Ruins of the agora
The modern city
Meeting up with others in our party — I have no memory of doing this. I do remember that we three visited the ancient cities of Ephesus before travelling back, and (presumably) Pergamon on the way to Bursa and Istanbul. Both cities, which had been in ruins, were being re-constructed; at least once we saw a reconstructed pillar or wall with an original stone with an upside-down inscription! I do have photos and postcards from our visits.
Efes (EPHESUS). The ancient city is to the west of Selçuk, close to the harbour at Kusadas1. The best memory from Ephesus is sitting under a fig tree to eat our lunch and picking some ripe figs for the dessert!
Plan from brochure, 1958:
Modern map for tourists:
The Great theatre, 1958, with Tony’s back:
The Great theatre, 2018:
Great theatre and Arcadian Way, 1958:
Great theatre and Arcadian Way, 2018
Gate of Persecution, 1958:
Temple of Domitian, 2018 (not reconstructed in 1958):
House of Virgin Mary, 2018
Church of Virgin Mary, (Wikipedia:) This is a very important church for Christianity because it was the first one devoted to the Virgin Mary. The Council of Ephesus and the Synod declared that church as the centre of Christianity in 449 AD. The Council of Ephesus held meetings there in 431 AD discussing the role of Saint Mary as the Mother of the God. They agreed at least on the fact that she came to Ephesus accompanied by St. John and that she died there.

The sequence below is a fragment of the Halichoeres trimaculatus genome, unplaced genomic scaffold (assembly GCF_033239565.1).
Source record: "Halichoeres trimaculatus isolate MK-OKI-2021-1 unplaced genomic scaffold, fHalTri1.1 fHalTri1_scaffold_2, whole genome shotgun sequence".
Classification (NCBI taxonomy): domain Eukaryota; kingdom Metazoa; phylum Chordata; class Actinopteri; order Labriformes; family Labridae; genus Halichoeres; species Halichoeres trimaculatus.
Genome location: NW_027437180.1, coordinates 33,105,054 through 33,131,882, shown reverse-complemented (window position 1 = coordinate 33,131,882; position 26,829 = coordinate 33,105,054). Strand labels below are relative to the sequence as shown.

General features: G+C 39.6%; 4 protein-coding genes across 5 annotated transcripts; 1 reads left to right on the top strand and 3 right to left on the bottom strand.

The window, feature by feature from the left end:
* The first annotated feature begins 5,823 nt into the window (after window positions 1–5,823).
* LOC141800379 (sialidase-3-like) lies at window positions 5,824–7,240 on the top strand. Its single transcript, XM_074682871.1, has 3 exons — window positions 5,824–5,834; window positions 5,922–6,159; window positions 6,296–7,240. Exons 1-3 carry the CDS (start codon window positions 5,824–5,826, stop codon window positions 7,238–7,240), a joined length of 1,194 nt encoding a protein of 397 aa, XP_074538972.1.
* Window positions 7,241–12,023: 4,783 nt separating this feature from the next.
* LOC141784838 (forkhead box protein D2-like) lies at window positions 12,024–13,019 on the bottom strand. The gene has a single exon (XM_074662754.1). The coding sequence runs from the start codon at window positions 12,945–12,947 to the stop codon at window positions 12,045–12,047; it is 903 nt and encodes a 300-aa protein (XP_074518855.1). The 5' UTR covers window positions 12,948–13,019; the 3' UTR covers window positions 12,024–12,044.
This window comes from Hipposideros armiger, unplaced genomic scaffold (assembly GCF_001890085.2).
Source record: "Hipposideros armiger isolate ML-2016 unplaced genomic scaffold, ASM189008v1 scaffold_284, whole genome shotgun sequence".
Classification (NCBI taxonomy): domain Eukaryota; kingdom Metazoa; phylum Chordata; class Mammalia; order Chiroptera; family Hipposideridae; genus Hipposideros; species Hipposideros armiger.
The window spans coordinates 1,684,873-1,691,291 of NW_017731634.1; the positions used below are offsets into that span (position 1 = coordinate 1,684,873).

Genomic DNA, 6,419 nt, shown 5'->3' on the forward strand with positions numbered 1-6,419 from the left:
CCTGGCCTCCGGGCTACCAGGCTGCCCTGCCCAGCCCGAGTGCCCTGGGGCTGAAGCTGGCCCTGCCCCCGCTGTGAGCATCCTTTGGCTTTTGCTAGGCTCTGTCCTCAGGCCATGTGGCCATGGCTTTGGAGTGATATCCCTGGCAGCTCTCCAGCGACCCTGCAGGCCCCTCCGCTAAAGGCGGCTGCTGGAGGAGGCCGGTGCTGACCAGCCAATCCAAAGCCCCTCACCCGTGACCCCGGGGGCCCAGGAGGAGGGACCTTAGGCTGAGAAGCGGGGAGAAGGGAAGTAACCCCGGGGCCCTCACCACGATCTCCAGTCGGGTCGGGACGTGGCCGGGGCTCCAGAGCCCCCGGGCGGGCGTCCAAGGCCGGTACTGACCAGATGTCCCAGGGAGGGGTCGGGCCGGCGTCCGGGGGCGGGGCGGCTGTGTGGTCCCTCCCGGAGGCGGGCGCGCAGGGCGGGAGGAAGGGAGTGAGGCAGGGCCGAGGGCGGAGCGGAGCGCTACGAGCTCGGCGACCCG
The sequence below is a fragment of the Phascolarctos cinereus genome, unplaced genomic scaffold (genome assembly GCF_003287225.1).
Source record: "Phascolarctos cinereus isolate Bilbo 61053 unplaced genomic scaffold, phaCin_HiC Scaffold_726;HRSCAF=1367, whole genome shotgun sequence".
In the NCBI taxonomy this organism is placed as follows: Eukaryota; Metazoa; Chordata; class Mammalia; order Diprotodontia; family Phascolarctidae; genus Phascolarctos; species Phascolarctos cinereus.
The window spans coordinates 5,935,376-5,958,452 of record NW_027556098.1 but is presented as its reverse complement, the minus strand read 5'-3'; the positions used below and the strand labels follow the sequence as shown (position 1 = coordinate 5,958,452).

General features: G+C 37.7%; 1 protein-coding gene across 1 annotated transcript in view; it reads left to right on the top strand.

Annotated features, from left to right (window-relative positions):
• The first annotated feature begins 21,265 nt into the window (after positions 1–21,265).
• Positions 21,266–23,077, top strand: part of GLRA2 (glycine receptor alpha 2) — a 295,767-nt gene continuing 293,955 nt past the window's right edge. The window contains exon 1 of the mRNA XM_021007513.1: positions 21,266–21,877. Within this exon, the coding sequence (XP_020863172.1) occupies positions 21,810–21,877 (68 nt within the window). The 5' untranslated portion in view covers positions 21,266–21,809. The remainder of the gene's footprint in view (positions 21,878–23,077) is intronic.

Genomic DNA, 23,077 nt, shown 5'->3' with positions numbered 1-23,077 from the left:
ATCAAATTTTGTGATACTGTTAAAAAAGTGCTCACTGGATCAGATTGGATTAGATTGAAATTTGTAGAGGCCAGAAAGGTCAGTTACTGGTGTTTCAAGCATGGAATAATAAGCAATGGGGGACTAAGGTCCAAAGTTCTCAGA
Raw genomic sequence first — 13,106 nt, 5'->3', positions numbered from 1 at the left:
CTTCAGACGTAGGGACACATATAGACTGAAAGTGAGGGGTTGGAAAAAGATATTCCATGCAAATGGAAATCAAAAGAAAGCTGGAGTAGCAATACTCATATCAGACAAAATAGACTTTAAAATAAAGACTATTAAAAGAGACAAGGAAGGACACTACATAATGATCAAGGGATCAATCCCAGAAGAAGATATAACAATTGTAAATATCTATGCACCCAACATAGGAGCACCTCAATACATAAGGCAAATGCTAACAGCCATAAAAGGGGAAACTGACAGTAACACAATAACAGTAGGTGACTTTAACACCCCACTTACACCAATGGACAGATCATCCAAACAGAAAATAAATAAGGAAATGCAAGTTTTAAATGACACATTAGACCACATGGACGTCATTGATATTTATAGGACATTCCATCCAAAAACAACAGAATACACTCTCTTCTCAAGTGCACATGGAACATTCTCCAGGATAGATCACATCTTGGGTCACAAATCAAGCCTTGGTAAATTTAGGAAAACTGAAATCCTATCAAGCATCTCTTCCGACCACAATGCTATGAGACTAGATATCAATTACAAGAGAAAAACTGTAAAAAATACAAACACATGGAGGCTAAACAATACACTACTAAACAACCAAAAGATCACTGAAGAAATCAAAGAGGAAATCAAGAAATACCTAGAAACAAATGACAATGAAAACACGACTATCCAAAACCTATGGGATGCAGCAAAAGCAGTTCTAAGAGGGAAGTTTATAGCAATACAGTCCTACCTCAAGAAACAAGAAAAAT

PERGAMON (Bergama): I have a picture postcard from here and a detailed plan of the modern town and the ancient site, but neither photographs nor personal memories. Bergama is on the way north from Izmir, and we visited it on the way to Bursa and Istanbul. Tony recalls more than I can: “When revisiting … in more recent times I remembered the steep rake of the theatre and how one of our number climbed down to the stage area to “give utterance” so that we could test the acoustics.” Here is the plan of the city and the two sites; I made it soon after our visit:
and here is a copy of a picture postcard I bought then, with contemporary pictures from the internet:
The AESCULAPIUM (the Sanctuary of Aesclepios).
The Temple of Serapis:
The Temple of Telesphorus:
The rendezvous with rest of group was, presumably, in Istanbul. I have neither pictures, nor memories, other than the following!
Stop-off in Germany on the way back. I had mentioned, to the group. that I was not in a hurry to get back to England, since my mother was away from home (visiting my sister June in Adelaide, Australia); and Barbara invited me to stay a few days at her parents’ home. This was somewhere not far from the East German border North-East of Bamberg in Bavaria. More I cannot remember!